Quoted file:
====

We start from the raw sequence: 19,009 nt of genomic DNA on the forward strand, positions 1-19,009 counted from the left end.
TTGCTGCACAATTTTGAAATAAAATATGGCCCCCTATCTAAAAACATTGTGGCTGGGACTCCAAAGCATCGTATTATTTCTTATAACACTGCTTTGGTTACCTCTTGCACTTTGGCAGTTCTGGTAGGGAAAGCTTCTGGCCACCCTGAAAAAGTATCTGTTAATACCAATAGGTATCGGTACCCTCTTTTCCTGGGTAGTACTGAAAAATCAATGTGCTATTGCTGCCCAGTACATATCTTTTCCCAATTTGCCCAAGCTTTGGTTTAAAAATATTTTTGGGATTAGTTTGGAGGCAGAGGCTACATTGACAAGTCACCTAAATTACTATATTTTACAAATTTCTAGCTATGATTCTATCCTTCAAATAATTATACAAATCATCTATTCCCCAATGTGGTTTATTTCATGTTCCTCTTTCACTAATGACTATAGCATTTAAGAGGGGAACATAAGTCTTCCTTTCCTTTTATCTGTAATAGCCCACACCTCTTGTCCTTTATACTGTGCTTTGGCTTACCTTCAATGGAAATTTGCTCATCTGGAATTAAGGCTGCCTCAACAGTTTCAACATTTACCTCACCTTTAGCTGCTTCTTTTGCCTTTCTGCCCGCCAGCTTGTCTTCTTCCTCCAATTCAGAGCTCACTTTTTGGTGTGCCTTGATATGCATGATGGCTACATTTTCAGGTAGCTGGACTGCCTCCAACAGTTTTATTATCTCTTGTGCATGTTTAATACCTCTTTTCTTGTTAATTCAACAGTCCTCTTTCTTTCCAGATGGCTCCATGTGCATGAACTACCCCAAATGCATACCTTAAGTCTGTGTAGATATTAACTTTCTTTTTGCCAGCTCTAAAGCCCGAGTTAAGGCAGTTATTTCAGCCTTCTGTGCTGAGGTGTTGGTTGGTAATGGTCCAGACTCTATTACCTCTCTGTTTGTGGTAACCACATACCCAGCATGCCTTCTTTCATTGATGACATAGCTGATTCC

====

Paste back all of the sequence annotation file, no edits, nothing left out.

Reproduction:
We start from the raw sequence: 19,009 nt of genomic DNA on the forward strand, positions 1-19,009 counted from the left end.
TTGCTGCACAATTTTGAAATAAAATATGGCCCCCTATCTAAAAACATTGTGGCTGGGACTCCAAAGCATCGTATTATTTCTTATAACACTGCTTTGGTTACCTCTTGCACTTTGGCAGTTCTGGTAGGGAAAGCTTCTGGCCACCCTGAAAAAGTATCTGTTAATACCAATAGGTATCGGTACCCTCTTTTCCTGGGTAGTACTGAAAAATCAATGTGCTATTGCTGCCCAGTACATATCTTTTCCCAATTTGCCCAAGCTTTGGTTTAAAAATATTTTTGGGATTAGTTTGGAGGCAGAGGCTACATTGACAAGTCACCTAAATTACTATATTTTACAAATTTCTAGCTATGATTCTATCCTTCAAATAATTATACAAATCATCTATTCCCCAATGTGGTTTATTTCATGTTCCTCTTTCACTAATGACTATAGCATTTAAGAGGGGAACATAAGTCTTCCTTTCCTTTTATCTGTAATAGCCCACACCTCTTGTCCTTTATACTGTGCTTTGGCTTACCTTCAATGGAAATTTGCTCATCTGGAATTAAGGCTGCCTCAACAGTTTCAACATTTACCTCACCTTTAGCTGCTTCTTTTGCCTTTCTGCCCGCCAGCTTGTCTTCTTCCTCCAATTCAGAGCTCACTTTTTGGTGTGCCTTGATATGCATGATGGCTACATTTTCAGGTAGCTGGACTGCCTCCAACAGTTTTATTATCTCTTGTGCATGTTTAATACCTCTTTTCTTGTTAATTCAACAGTCCTCTTTCTTTCCAGATGGCTCCATGTGCATGAACTACCCCAAATGCATACCTTAAGTCTGTGTAGATATTAACTTTCTTTTTGCCAGCTCTAAAGCCCGAGTTAAGGCAGTTATTTCAGCCTTCTGTGCTGAGGTGTTGGTTGGTAATGGTCCAGACTCTATTACCTCTCTGTTTGTGGTAACCACATACCCAGCATGCCTTCTTTCATTGATGACATAGCTGATTCC